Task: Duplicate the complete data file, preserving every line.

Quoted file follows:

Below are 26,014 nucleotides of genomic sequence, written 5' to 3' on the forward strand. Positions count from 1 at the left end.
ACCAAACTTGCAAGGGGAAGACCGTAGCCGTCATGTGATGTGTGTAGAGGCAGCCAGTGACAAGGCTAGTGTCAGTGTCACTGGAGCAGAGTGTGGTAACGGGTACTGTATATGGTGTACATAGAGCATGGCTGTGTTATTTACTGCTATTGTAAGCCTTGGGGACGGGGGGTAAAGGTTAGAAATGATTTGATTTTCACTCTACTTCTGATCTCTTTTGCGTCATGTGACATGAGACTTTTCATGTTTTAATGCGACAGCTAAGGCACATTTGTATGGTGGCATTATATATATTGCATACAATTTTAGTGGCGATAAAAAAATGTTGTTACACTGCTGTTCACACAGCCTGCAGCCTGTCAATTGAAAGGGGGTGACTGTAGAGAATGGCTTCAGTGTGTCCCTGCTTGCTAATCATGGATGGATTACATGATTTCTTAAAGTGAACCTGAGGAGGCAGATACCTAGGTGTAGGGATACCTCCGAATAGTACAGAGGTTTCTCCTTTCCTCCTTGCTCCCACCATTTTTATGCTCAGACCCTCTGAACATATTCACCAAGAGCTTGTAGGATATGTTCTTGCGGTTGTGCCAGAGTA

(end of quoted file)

Below are 26,014 nucleotides of genomic sequence, written 5' to 3' on the forward strand. Positions count from 1 at the left end.
ACCAAACTTGCAAGGGGAAGACCGTAGCCGTCATGTGATGTGTGTAGAGGCAGCCAGTGACAAGGCTAGTGTCAGTGTCACTGGAGCAGAGTGTGGTAACGGGTACTGTATATGGTGTACATAGAGCATGGCTGTGTTATTTACTGCTATTGTAAGCCTTGGGGACGGGGGGTAAAGGTTAGAAATGATTTGATTTTCACTCTACTTCTGATCTCTTTTGCGTCATGTGACATGAGACTTTTCATGTTTTAATGCGACAGCTAAGGCACATTTGTATGGTGGCATTATATATATTGCATACAATTTTAGTGGCGATAAAAAAATGTTGTTACACTGCTGTTCACACAGCCTGCAGCCTGTCAATTGAAAGGGGGTGACTGTAGAGAATGGCTTCAGTGTGTCCCTGCTTGCTAATCATGGATGGATTACATGATTTCTTAAAGTGAACCTGAGGAGGCAGATACCTAGGTGTAGGGATACCTCCGAATAGTACAGAGGTTTCTCCTTTCCTCCTTGCTCCCACCATTTTTATGCTCAGACCCTCTGAACATATTCACCAAGAGCTTGTAGGATATGTTCTTGCGGTTGTGCCAGAGTA